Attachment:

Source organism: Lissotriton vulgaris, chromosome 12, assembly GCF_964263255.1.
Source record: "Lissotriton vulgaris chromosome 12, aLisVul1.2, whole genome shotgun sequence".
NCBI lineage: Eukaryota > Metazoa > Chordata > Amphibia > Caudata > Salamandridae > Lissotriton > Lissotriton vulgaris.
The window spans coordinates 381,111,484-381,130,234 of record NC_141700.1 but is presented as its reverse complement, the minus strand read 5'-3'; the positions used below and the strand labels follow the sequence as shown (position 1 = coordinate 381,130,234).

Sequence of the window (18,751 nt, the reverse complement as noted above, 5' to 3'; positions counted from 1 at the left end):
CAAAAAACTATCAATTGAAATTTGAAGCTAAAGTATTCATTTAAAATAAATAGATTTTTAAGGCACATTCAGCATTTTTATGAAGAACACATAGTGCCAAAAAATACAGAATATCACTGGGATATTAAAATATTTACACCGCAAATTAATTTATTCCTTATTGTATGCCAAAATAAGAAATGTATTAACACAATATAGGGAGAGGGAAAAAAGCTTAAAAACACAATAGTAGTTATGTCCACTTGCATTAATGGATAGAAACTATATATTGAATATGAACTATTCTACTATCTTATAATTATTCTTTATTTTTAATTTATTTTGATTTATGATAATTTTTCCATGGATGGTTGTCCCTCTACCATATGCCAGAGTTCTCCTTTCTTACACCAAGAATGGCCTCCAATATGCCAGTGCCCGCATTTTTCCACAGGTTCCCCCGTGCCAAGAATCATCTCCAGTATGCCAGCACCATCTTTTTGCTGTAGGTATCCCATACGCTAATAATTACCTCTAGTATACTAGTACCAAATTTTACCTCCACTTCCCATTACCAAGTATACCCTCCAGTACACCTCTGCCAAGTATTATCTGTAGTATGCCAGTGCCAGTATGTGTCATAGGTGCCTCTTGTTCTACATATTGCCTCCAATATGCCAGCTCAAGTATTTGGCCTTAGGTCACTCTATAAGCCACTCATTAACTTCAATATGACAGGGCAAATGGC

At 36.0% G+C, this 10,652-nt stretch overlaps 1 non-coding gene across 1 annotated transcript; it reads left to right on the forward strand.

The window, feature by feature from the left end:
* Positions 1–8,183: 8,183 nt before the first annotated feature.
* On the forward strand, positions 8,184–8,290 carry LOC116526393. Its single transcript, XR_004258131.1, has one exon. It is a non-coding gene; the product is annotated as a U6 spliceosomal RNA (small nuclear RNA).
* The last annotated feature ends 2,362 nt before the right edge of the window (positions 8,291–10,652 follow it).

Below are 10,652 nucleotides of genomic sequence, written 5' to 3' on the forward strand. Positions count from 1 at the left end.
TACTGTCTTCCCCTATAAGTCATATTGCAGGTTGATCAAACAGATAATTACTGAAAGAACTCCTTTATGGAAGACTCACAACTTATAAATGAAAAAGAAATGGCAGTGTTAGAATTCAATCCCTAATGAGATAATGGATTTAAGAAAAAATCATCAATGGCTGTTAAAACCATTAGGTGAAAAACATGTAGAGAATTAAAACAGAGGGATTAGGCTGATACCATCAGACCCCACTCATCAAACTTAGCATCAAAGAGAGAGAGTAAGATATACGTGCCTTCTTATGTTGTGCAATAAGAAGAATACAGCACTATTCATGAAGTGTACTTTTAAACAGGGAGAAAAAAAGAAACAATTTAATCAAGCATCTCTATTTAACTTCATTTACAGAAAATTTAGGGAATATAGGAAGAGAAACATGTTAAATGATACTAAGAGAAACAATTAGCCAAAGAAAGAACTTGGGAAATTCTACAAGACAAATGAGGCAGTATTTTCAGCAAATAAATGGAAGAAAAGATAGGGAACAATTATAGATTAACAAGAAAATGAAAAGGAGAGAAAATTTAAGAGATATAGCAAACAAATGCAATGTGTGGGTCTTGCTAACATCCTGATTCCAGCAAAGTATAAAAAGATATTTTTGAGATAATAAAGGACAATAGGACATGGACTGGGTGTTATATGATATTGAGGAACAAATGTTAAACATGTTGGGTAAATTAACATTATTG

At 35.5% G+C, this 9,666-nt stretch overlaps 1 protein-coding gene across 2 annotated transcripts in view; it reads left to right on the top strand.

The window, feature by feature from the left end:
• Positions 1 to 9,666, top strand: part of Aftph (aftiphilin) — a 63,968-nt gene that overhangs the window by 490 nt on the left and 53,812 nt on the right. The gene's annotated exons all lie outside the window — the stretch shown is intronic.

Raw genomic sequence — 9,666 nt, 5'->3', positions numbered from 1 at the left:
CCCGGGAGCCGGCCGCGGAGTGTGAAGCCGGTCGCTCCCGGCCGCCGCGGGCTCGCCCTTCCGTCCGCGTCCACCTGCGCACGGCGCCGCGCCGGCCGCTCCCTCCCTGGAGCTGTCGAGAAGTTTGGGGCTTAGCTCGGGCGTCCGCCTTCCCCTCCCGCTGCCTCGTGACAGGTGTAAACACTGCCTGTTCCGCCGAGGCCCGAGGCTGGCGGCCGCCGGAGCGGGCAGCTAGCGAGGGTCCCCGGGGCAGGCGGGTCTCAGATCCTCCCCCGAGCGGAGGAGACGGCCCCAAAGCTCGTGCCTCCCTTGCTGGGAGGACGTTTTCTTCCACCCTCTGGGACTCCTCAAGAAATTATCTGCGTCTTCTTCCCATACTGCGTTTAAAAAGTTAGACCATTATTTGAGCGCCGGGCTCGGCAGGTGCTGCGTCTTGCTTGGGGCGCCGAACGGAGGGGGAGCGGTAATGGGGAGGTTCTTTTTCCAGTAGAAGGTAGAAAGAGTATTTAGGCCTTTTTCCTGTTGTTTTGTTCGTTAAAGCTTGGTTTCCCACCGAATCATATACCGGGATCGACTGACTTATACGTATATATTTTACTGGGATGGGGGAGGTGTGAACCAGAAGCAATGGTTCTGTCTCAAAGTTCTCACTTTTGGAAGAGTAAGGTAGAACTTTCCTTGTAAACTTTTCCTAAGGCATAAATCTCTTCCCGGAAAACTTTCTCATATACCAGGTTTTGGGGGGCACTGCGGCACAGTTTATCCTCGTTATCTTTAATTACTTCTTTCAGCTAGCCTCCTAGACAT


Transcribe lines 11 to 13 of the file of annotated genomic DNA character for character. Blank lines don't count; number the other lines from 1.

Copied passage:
* The last annotated feature ends 2,362 nt before the right edge of the window (positions 8,291–10,652 follow it).

Below are 10,652 nucleotides of genomic sequence, written 5' to 3' on the forward strand. Positions count from 1 at the left end.
TACTGTCTTCCCCTATAAGTCATATTGCAGGTTGATCAAACAGATAATTACTGAAAGAACTCCTTTATGGAAGACTCACAACTTATAAATGAAAAAGAAATGGCAGTGTTAGAATTCAATCCCTAATGAGATAATGGATTTAAGAAAAAATCATCAATGGCTGTTAAAACCATTAGGTGAAAAACATGTAGAGAATTAAAACAGAGGGATTAGGCTGATACCATCAGACCCCACTCATCAAACTTAGCATCAAAGAGAGAGAGTAAGATATACGTGCCTTCTTATGTTGTGCAATAAGAAGAATACAGCACTATTCATGAAGTGTACTTTTAAACAGGGAGAAAAAAAGAAACAATTTAATCAAGCATCTCTATTTAACTTCATTTACAGAAAATTTAGGGAATATAGGAAGAGAAACATGTTAAATGATACTAAGAGAAACAATTAGCCAAAGAAAGAACTTGGGAAATTCTACAAGACAAATGAGGCAGTATTTTCAGCAAATAAATGGAAGAAAAGATAGGGAACAATTATAGATTAACAAGAAAATGAAAAGGAGAGAAAATTTAAGAGATATAGCAAACAAATGCAATGTGTGGGTCTTGCTAACATCCTGATTCCAGCAAAGTATAAAAAGATATTTTTGAGATAATAAAGGACAATAGGACATGGACTGGGTGTTATATGATATTGAGGAACAAATGTTAAACATGTTGGGTAAATTAACATTATTG